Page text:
When your arm is up overhead, your core will be twisted so your shoulders are almost at 90˚ from center in the direction of the kettlebell’s side.

From here, you rotate back to forward position with the kettlebell still overhead, and then lower the kettlebell to the racked position and repeat. 

With all that, you are working all of the same muscles as a regular hang snatch in addition to your oblique sling system, giving you more power and explosion through rotation. 

Shoulder Muscles Worked: Front, Side, and Rear Delts

How to do a kettlebell hang snatch with rotation:

  1. The set up for this exercise is just like a kettlebell swing. You start with the kettlebell on the floor and hike it back between your legs and then whip it forward by extending at the hips.
  2. As the kettlebell comes back through your legs, you are going to pull your elbow up explosively to bring the kettlebell overhead.
  3. As the kettlebell comes up past your shoulder, start to rotate at your core while keeping your hips squared forward.
  4. When the kettlebell is completely overhead, your shoulders should be almost at 90˚ to the working side. Note: The overhead snatch with rotation is one smooth, dynamic motion using both lower and upper body force.
  5. Pause for a moment at the top in rotation and then rotate back to squared forward (with the kettlebell still overhead).
  6. Once you are squared forward, slowly lower the kettlebell to the front rack position and repeat with the swing.

Best rep range: 5-10 reps (Note: you'll be using a lower weight than you do with a standard hang snatch).

Exercise 11: Bottoms Up Press

kettlebell overhead press

The bottoms up press is an excellent kettlebell shoulder exercise created by famed kettlebell coach Pavel Tsatsouline. 

Holding the kettlebell in this position offers various benefits.

First, it places more demand on your rotator cuff muscles (and core) as to stabilize the kettlebell in the bottoms up position. 

Second, because the kettlebell is in this position, you will automatically be working on greasing the groove of your pressing motions, finding the path of least resistance and most stability. 

Lastly, the bottoms up press is actually easier on your elbow and shoulders as the pressure is directly in the palm of your hand (similar to a dumbbell), forcing you to keep your wrists straight and your elbows in a good position (as you’ll be pressing from a neutral grip with your elbows forward).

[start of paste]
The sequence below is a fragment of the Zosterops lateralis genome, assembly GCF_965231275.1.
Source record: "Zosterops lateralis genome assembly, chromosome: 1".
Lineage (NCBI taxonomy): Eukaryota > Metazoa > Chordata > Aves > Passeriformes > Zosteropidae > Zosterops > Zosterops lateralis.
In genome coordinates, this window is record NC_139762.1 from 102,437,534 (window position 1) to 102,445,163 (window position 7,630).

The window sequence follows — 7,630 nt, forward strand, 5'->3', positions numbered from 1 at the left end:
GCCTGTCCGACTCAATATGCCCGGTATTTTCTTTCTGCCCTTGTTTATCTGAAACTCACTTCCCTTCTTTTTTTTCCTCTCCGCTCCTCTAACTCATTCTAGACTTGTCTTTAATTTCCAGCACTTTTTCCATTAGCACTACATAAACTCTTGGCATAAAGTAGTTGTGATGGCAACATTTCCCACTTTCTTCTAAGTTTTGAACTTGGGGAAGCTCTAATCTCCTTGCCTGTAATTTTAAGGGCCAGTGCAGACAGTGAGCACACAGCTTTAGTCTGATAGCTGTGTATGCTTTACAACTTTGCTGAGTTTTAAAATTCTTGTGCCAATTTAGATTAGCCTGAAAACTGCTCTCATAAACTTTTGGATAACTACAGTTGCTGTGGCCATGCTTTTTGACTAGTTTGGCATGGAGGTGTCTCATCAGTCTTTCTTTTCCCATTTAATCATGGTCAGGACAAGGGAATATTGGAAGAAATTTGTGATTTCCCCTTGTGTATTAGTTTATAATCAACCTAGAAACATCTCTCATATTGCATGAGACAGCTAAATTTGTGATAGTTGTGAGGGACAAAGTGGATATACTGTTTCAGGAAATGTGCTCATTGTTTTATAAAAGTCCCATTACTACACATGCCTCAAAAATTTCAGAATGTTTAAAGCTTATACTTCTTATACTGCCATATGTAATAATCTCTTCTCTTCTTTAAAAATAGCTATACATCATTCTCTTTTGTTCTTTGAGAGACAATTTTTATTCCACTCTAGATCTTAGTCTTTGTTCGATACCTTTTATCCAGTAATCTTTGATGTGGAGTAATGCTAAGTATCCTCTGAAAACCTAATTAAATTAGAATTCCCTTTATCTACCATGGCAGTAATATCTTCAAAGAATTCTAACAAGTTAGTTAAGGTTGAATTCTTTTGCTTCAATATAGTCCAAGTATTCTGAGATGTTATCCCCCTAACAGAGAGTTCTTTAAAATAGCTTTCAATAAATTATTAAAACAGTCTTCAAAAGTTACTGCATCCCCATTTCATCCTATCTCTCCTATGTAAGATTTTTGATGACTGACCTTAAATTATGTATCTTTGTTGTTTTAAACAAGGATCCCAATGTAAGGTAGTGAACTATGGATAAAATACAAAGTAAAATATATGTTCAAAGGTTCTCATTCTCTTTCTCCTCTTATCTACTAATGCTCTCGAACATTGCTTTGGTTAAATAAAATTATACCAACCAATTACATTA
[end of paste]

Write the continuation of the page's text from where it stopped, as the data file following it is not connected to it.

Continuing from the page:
Note: It’s also a great alternative and rehab movement for those who have shoulder pain when pressing with their arms in a lateral position. 

Shoulder Muscles Worked: Front & Side Delts

How to do bottoms up presses:

  1. From a standing position, hold the kettlebell bottom up, with the hand directly in the palm of your hand. Hold your opposite arm out to your side to help with balance.
  2. With your wrist in a neutral position and your elbow out in front of you (like a hammer grip), press the kettlebell up overhead.
  3. Lower it back down slowly while maintaining its balance and repeat.
  4. Perform the same number of reps on the opposite side.

Best Rep Range: 8-15 reps 

Exercise 12: Crossbody Lateral Clean 

shoulder exercises with kettlebells

The crossbody lateral clean is a ballistic rotational exercise.

Before trying this exercise, make sure you have mastered the clean first. It is a very technical total body movement that emphasizes the core and shoulders. 

Rotation will occur at both the hips and torso, making this a very effective exercise for athletes who do rotational sports. Nevertheless, it is effective for any trainee as this will help you build power, strength, mobility and stability through all three planes of motion, and most importantly the transverse plane. 

In regards to the shoulders, the crossbody rotational clean motion does a great job of enhancing mobility while also building dynamic strength and stability. Not only will it make your shoulders more powerful, but it will make them more fluid as well.